Six months earlier, on the morning of Sept. 1, Shawn Small, 45, was fatally shot while sitting in his car in the 7400 block of Malvern Avenue. Ernest Pressley, 39, of East Germantown, was arrested in November and charged with killing Small. Apparently neither man lived in Overbrook Park but possibly met there for a drug transaction because it offered a low-key setting, Stanford said.

Rephael Brandon Swan, slain Sept. 9, 2017
Facebook
Rephael Brandon Swan, slain Sept. 9, 2017

A year before that, on Sept. 9, 2017, Rephael Brandon Swan, 29, was found bound, gagged, and stabbed 67 times in his rented home in the 7500 block of Overbrook Avenue. The basement room in which his body was found had been set afire. Police suspect a “lover’s quarrel” to be the motive in Swan’s killing, but have made no arrests.

Homicides in Overbrook Park

SOURCE: Philadelphia Police Dept.
Staff Graphic

Not ‘abandoned,’ police say

Marc Reason, 50, a teacher in the Philadelphia School District who is president of the Overbrook Park Civic Association, said the killings have put the community on high alert.

Although the association has a good working relationship with the 19th District cops, Reason said, requests for increased police patrols have not been honored.

“Anytime we get more police foot patrols in our community is when something happens, which is too late,” he said. “We can make a fuss about it and keep bringing it to their attention, but I still think it’s going to be the same concern, where we won’t get four or five police cars to sit in our neighborhood.”

Reason, a 14-year Overbrook Park resident, said the association is working to encourage residents to get to know one another, keep their homes well-lit, install surveillance cameras, and keep an eye on vacant homes to report squatters and burglars, such as the one suspected of ambushing Jenkins.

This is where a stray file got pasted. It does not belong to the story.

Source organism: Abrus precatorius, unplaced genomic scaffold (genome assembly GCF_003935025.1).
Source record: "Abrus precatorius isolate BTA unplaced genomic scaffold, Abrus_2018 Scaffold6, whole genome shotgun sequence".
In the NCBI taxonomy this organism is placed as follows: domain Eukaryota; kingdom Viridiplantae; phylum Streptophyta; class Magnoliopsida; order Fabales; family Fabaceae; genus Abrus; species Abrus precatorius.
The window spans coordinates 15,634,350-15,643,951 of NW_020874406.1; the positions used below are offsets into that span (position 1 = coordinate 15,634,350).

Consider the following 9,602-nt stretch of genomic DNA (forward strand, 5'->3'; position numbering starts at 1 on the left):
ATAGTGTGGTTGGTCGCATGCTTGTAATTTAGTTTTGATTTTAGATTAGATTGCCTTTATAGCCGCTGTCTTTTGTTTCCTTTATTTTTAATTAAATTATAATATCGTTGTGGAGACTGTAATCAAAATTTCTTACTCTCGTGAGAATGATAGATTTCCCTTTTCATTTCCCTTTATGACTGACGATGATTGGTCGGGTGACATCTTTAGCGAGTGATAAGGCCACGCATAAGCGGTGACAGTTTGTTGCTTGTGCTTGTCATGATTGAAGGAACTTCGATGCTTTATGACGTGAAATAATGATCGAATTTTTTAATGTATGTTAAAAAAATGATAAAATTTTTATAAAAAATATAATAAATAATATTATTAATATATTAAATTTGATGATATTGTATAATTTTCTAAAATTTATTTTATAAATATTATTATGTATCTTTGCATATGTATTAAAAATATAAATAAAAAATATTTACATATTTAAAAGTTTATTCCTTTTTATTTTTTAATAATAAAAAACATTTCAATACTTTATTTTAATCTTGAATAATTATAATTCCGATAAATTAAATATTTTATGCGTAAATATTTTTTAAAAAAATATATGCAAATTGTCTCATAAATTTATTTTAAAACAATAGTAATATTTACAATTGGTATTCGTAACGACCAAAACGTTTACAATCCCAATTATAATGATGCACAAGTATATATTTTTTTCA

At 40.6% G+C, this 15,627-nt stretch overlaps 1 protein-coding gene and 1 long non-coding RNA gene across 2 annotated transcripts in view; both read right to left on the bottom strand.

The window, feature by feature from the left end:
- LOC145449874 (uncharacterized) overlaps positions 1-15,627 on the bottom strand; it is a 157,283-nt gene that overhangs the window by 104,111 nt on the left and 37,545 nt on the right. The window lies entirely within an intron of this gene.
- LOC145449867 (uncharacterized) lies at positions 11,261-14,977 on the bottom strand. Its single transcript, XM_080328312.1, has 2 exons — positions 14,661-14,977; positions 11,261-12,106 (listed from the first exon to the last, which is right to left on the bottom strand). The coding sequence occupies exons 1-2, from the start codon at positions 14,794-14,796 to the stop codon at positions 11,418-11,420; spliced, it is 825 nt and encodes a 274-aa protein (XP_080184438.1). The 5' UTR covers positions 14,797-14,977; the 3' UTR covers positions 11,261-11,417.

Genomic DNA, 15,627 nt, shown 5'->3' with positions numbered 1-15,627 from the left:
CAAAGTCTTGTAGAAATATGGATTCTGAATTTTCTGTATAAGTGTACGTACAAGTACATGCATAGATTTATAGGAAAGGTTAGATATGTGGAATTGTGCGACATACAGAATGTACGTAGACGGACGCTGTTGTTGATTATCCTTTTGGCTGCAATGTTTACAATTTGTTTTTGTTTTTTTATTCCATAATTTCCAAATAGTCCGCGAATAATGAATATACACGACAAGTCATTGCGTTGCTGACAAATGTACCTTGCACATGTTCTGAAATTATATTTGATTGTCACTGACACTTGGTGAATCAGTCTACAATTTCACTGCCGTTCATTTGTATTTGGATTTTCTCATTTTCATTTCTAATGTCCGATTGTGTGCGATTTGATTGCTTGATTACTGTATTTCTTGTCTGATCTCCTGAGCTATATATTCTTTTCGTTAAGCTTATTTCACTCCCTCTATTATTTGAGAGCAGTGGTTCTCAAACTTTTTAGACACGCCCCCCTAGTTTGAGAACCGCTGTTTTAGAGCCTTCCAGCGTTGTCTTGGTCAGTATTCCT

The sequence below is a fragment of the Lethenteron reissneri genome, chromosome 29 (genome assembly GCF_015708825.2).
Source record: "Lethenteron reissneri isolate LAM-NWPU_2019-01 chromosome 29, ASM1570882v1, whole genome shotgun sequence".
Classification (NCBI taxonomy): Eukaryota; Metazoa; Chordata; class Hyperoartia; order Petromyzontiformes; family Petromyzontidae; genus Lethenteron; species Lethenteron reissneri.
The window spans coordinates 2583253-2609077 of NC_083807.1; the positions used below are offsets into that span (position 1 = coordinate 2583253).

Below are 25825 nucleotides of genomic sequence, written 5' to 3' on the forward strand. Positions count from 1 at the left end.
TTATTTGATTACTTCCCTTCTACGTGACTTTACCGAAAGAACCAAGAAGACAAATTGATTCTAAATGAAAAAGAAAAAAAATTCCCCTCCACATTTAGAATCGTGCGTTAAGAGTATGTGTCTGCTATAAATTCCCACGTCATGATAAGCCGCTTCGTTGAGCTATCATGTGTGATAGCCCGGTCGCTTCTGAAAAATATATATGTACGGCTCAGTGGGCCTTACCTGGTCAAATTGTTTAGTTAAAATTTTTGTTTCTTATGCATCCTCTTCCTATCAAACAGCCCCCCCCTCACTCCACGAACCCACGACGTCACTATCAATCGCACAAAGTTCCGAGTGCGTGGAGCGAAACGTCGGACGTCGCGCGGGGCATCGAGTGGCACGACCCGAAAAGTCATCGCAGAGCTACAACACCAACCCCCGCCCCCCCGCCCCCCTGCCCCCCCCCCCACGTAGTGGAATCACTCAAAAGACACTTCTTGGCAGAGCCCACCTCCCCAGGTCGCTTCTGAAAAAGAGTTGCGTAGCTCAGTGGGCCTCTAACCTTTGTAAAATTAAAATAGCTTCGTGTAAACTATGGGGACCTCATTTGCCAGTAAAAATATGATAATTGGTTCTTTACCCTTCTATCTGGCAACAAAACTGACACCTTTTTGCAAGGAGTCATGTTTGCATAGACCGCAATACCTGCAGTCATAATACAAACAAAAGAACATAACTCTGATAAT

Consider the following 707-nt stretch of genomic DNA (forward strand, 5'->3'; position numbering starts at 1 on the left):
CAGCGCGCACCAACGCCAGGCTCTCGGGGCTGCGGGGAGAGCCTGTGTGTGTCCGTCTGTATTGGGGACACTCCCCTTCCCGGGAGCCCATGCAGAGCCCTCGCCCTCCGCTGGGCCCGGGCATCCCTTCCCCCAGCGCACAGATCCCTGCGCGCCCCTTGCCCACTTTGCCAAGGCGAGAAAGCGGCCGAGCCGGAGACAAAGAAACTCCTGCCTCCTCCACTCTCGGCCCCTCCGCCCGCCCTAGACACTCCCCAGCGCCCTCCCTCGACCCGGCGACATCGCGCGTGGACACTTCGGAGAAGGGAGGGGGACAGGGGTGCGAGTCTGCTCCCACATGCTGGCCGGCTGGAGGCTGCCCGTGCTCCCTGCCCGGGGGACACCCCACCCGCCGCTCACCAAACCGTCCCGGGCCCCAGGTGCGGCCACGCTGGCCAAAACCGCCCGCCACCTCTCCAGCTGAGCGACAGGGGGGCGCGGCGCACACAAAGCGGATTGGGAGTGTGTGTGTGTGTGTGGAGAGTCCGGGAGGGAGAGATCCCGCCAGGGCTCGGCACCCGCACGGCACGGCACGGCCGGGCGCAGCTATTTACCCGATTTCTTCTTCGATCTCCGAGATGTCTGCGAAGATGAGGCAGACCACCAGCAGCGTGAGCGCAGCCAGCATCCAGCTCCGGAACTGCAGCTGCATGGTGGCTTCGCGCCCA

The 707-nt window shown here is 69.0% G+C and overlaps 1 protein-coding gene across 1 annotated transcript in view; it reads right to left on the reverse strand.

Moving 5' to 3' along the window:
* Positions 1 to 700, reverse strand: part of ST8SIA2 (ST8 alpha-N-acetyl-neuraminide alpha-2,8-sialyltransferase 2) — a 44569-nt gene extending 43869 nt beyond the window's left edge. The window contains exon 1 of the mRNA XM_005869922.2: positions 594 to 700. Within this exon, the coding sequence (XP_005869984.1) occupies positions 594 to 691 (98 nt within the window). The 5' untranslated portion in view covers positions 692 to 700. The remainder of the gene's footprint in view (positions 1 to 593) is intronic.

“It burns me every night, because even though I just have a volunteer position, I take all the stuff that happens in my neighborhood personal because it’s my neighborhood,” said Reason.

Sign on North 75th Street welcomes visitors to Overbrook Park, which has had four homicides in the last year and a half.
Mensah M. Dean / Staff writer / Mensah M. Dean / Staff writer
Sign on North 75th Street welcomes visitors to Overbrook Park, which has had four homicides in the last year and a half.

Despite the slayings and the absence of arrests in the deaths of Jenkins, Swan, and Hayes, Stanford said Overbrook Park remains one of the safer communities in the 19th District. In 2018, the district recorded 21 homicides, two that occurred in Overbrook Park. The violent crime rate districtwide dropped 12 percent since 2017, he said, due to the officers assigned to the community and neighbors who have stepped up to assist them.

Police statistics provided to The Inquirer on Friday show that violent crime in the section of the district that includes Overbrook Park has had no dramatic swings since 2014. Stanford said he has neither reduced nor increased the police presence there since taking the helm of the district in March 2017, despite calls from residents to beef it up. He said he thinks the neighborhood is well-patrolled.

“It’s not like that area is abandoned,” he said. “We would love to have a police officer on every corner, but the reality is that is not possible.”